Welcome to the Steyning Rifle Range Conservation page, where you can find out all about the work we’re doing to conserve this historical feature and how you can be involved.
The Rifle Range Volunteers came together in late 2017, to start work on cleaning up and preserving the target area of the Range.
It is a superb site and despite looking a little run down, represents one of the best survivals of its kind in East and West Sussex. Our aims are simple – to clean it up, preserve it for the future and promote interest in it as a place of historical importance. We will not, however, be turning it back into a functioning rifle range!
The Steyning Rifle Range came into existence in 1860 (making it almost 160 years old), though the features we see today mostly date from the Second World War. Having been abandoned in the late 1980s (due to the difficulty of operating a range so close to residential areas and public footpaths), the target area had fallen into decay. Heavily overgrown and with a lot of litter lying around, it was not looking its best.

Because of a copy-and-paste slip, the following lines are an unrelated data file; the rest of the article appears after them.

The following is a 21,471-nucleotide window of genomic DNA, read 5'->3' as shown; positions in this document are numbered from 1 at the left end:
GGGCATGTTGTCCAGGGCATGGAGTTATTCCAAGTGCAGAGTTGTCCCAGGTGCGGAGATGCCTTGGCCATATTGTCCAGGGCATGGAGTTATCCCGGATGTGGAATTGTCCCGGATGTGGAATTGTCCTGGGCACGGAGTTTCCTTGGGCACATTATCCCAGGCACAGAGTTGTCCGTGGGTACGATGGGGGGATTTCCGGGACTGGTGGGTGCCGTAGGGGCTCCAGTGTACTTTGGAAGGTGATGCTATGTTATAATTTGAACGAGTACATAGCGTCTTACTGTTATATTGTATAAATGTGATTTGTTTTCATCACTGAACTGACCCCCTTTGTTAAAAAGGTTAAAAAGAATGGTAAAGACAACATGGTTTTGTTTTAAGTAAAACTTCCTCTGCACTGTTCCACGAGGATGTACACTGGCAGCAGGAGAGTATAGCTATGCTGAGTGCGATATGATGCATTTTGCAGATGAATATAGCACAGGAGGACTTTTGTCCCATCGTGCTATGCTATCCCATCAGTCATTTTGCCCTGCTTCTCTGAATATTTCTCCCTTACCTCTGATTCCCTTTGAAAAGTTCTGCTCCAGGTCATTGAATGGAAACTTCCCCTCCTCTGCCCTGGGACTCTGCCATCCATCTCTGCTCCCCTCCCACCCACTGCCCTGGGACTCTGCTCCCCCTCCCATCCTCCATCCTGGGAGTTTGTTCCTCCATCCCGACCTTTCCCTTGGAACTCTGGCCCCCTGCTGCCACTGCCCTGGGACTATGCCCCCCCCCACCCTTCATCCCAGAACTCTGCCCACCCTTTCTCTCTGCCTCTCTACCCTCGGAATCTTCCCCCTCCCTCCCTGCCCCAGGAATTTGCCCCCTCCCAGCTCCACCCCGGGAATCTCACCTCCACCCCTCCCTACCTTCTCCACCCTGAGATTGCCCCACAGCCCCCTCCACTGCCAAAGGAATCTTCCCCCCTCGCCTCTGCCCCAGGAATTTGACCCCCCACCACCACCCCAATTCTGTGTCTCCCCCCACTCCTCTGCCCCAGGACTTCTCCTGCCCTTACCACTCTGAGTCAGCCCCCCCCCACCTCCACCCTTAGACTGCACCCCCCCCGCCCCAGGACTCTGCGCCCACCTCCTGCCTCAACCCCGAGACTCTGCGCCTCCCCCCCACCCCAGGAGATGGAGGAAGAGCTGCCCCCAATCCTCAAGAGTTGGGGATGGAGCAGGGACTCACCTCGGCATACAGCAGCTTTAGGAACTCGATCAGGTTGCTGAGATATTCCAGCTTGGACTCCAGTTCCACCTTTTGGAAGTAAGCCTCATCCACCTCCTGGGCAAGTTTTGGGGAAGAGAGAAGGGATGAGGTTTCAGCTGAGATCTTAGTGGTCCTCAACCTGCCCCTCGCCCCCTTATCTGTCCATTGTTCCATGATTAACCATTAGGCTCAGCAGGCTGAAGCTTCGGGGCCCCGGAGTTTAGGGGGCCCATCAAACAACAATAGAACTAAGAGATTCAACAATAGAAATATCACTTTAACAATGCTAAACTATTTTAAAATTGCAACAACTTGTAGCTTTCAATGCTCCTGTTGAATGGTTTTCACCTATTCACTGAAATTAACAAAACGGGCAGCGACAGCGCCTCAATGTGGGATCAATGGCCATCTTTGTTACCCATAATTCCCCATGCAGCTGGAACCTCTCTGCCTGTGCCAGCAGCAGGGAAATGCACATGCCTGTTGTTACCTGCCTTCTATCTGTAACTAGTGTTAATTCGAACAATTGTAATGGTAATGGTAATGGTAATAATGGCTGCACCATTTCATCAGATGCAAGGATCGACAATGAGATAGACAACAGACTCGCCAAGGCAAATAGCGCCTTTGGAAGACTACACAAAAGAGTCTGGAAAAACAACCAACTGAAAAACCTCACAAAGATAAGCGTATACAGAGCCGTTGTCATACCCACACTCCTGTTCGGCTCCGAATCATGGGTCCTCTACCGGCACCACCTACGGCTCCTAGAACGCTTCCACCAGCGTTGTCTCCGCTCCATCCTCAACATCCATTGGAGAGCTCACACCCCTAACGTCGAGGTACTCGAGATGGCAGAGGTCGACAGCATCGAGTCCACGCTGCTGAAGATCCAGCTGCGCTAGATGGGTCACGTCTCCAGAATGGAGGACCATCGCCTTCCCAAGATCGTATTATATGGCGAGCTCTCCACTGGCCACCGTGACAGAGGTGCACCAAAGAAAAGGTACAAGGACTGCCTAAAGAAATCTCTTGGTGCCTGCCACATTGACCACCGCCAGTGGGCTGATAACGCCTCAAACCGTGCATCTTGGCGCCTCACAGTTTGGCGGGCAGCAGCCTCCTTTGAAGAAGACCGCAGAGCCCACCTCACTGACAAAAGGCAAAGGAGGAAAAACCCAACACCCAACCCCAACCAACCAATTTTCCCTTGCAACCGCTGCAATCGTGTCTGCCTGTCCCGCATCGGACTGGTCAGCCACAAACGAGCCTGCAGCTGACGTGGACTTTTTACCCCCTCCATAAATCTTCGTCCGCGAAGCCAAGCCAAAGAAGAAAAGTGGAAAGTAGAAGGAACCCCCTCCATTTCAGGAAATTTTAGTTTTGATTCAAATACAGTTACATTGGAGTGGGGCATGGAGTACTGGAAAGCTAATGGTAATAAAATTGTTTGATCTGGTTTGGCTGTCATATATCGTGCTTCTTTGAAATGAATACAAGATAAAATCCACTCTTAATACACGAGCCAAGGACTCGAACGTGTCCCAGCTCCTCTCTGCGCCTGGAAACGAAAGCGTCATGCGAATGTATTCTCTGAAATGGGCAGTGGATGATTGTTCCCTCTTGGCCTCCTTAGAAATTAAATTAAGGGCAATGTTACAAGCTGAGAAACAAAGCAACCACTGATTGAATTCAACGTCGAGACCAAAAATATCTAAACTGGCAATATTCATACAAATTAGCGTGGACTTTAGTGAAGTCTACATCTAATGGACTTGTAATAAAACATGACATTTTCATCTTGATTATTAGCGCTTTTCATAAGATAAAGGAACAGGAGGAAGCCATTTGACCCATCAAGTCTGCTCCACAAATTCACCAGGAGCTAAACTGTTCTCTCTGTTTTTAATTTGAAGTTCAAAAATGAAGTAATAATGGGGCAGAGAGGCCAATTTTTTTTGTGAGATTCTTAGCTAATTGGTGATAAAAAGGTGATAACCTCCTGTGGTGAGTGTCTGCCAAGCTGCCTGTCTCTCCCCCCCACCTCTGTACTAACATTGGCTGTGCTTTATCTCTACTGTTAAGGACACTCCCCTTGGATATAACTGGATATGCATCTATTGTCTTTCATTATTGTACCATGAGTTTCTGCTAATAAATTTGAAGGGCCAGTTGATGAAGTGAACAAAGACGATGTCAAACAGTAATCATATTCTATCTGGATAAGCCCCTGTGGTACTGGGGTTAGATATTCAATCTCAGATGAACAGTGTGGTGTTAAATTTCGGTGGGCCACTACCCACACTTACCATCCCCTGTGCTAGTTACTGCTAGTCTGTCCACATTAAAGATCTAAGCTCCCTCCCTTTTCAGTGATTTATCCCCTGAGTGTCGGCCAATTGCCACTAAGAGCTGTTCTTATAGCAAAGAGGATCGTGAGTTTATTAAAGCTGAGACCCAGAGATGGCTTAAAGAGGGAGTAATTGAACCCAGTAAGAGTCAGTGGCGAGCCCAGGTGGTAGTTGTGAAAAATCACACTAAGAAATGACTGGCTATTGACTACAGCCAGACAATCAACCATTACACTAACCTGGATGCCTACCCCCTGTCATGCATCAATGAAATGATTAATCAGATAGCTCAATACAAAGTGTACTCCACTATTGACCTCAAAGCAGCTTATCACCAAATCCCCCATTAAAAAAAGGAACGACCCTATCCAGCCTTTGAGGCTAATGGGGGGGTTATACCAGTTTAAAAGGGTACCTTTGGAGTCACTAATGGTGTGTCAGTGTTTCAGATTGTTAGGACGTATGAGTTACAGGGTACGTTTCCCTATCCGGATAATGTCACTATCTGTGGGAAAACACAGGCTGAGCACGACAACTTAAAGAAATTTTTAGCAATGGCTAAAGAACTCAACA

A record of the site in this state (along with a general history) can be downloaded here. (PDF document). Prior to our work starting, some essential tree clearance took place in the area behind the targets, led by National Park Ranger, Tom Parry, with lots of support from students from Steyning Grammar School (with thanks to Christine Humphreys, David Buckett and their team). This opened up the head of the valley and returned it to a state similar to that when it was in use as a rifle range. This has had a great beneficial impact on being able to appreciate the Range from the valley and a big thank you goes to those involved for all their hard work.
Since then we’ve cleared away debris that had accumulated over recent decades and begun restoring the targets themselves. In 2018 we managed to bring one target back to full working order.